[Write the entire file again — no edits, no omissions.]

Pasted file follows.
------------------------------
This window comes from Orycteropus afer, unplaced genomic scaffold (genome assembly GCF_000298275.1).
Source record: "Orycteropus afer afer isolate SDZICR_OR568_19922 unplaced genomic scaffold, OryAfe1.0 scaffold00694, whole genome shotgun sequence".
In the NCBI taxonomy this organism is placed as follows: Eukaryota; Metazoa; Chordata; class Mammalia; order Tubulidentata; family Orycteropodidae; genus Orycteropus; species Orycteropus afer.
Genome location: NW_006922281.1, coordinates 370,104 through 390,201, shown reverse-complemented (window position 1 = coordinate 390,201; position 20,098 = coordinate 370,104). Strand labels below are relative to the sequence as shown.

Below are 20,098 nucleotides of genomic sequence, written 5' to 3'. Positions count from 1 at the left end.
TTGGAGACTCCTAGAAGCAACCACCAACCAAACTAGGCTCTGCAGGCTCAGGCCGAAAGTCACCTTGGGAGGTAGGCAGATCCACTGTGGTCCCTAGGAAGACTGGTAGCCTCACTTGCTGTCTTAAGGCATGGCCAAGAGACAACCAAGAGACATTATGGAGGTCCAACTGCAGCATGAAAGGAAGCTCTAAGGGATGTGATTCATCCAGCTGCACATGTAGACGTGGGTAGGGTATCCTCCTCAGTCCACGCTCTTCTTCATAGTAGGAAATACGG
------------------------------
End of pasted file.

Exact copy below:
This window comes from Orycteropus afer, unplaced genomic scaffold (genome assembly GCF_000298275.1).
Source record: "Orycteropus afer afer isolate SDZICR_OR568_19922 unplaced genomic scaffold, OryAfe1.0 scaffold00694, whole genome shotgun sequence".
In the NCBI taxonomy this organism is placed as follows: Eukaryota; Metazoa; Chordata; class Mammalia; order Tubulidentata; family Orycteropodidae; genus Orycteropus; species Orycteropus afer.
Genome location: NW_006922281.1, coordinates 370,104 through 390,201, shown reverse-complemented (window position 1 = coordinate 390,201; position 20,098 = coordinate 370,104). Strand labels below are relative to the sequence as shown.

Below are 20,098 nucleotides of genomic sequence, written 5' to 3'. Positions count from 1 at the left end.
TTGGAGACTCCTAGAAGCAACCACCAACCAAACTAGGCTCTGCAGGCTCAGGCCGAAAGTCACCTTGGGAGGTAGGCAGATCCACTGTGGTCCCTAGGAAGACTGGTAGCCTCACTTGCTGTCTTAAGGCATGGCCAAGAGACAACCAAGAGACATTATGGAGGTCCAACTGCAGCATGAAAGGAAGCTCTAAGGGATGTGATTCATCCAGCTGCACATGTAGACGTGGGTAGGGTATCCTCCTCAGTCCACGCTCTTCTTCATAGTAGGAAATACGG